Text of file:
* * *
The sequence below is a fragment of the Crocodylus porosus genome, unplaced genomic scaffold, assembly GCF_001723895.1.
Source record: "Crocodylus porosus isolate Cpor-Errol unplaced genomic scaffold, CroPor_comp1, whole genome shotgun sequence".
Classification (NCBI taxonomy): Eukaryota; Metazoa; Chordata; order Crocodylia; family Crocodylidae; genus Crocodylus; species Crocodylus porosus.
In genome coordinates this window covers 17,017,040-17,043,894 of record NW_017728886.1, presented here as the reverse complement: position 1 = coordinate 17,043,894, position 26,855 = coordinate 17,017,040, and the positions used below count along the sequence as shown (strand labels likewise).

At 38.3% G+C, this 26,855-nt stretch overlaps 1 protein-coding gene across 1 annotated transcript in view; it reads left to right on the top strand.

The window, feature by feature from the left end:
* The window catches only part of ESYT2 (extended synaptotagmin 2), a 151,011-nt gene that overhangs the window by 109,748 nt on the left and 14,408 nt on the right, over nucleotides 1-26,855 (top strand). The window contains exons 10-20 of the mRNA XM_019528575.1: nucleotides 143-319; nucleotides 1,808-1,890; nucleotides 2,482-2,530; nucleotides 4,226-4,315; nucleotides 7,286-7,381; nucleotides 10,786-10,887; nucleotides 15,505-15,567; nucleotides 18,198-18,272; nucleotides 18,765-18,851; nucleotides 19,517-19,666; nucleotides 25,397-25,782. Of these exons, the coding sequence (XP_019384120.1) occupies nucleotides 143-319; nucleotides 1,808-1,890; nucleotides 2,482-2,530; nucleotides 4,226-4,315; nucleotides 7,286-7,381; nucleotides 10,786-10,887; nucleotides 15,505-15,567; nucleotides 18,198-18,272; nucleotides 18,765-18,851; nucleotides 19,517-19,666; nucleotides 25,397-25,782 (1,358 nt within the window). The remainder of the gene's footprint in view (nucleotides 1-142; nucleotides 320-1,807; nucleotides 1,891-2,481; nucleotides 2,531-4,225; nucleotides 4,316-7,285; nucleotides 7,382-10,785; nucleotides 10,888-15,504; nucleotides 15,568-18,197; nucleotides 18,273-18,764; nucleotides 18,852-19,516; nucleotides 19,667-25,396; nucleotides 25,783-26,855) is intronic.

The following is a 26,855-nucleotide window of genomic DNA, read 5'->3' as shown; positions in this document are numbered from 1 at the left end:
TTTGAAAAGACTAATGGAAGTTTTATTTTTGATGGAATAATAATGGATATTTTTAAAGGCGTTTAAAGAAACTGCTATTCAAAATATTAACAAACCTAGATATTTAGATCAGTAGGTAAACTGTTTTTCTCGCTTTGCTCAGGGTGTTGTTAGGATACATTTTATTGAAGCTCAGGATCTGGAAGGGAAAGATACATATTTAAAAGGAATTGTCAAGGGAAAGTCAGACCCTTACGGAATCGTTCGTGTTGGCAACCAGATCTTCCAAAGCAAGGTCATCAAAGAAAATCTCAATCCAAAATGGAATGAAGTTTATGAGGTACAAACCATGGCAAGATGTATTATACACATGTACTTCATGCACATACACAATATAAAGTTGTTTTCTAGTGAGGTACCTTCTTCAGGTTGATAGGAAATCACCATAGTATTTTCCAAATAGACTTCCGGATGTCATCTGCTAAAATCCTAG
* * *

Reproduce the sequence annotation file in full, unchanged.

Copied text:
The sequence below is a fragment of the Crocodylus porosus genome, unplaced genomic scaffold, assembly GCF_001723895.1.
Source record: "Crocodylus porosus isolate Cpor-Errol unplaced genomic scaffold, CroPor_comp1, whole genome shotgun sequence".
Classification (NCBI taxonomy): Eukaryota; Metazoa; Chordata; order Crocodylia; family Crocodylidae; genus Crocodylus; species Crocodylus porosus.
In genome coordinates this window covers 17,017,040-17,043,894 of record NW_017728886.1, presented here as the reverse complement: position 1 = coordinate 17,043,894, position 26,855 = coordinate 17,017,040, and the positions used below count along the sequence as shown (strand labels likewise).

At 38.3% G+C, this 26,855-nt stretch overlaps 1 protein-coding gene across 1 annotated transcript in view; it reads left to right on the top strand.

The window, feature by feature from the left end:
* The window catches only part of ESYT2 (extended synaptotagmin 2), a 151,011-nt gene that overhangs the window by 109,748 nt on the left and 14,408 nt on the right, over nucleotides 1-26,855 (top strand). The window contains exons 10-20 of the mRNA XM_019528575.1: nucleotides 143-319; nucleotides 1,808-1,890; nucleotides 2,482-2,530; nucleotides 4,226-4,315; nucleotides 7,286-7,381; nucleotides 10,786-10,887; nucleotides 15,505-15,567; nucleotides 18,198-18,272; nucleotides 18,765-18,851; nucleotides 19,517-19,666; nucleotides 25,397-25,782. Of these exons, the coding sequence (XP_019384120.1) occupies nucleotides 143-319; nucleotides 1,808-1,890; nucleotides 2,482-2,530; nucleotides 4,226-4,315; nucleotides 7,286-7,381; nucleotides 10,786-10,887; nucleotides 15,505-15,567; nucleotides 18,198-18,272; nucleotides 18,765-18,851; nucleotides 19,517-19,666; nucleotides 25,397-25,782 (1,358 nt within the window). The remainder of the gene's footprint in view (nucleotides 1-142; nucleotides 320-1,807; nucleotides 1,891-2,481; nucleotides 2,531-4,225; nucleotides 4,316-7,285; nucleotides 7,382-10,785; nucleotides 10,888-15,504; nucleotides 15,568-18,197; nucleotides 18,273-18,764; nucleotides 18,852-19,516; nucleotides 19,667-25,396; nucleotides 25,783-26,855) is intronic.

The following is a 26,855-nucleotide window of genomic DNA, read 5'->3' as shown; positions in this document are numbered from 1 at the left end:
TTTGAAAAGACTAATGGAAGTTTTATTTTTGATGGAATAATAATGGATATTTTTAAAGGCGTTTAAAGAAACTGCTATTCAAAATATTAACAAACCTAGATATTTAGATCAGTAGGTAAACTGTTTTTCTCGCTTTGCTCAGGGTGTTGTTAGGATACATTTTATTGAAGCTCAGGATCTGGAAGGGAAAGATACATATTTAAAAGGAATTGTCAAGGGAAAGTCAGACCCTTACGGAATCGTTCGTGTTGGCAACCAGATCTTCCAAAGCAAGGTCATCAAAGAAAATCTCAATCCAAAATGGAATGAAGTTTATGAGGTACAAACCATGGCAAGATGTATTATACACATGTACTTCATGCACATACACAATATAAAGTTGTTTTCTAGTGAGGTACCTTCTTCAGGTTGATAGGAAATCACCATAGTATTTTCCAAATAGACTTCCGGATGTCATCTGCTAAAATCCTAG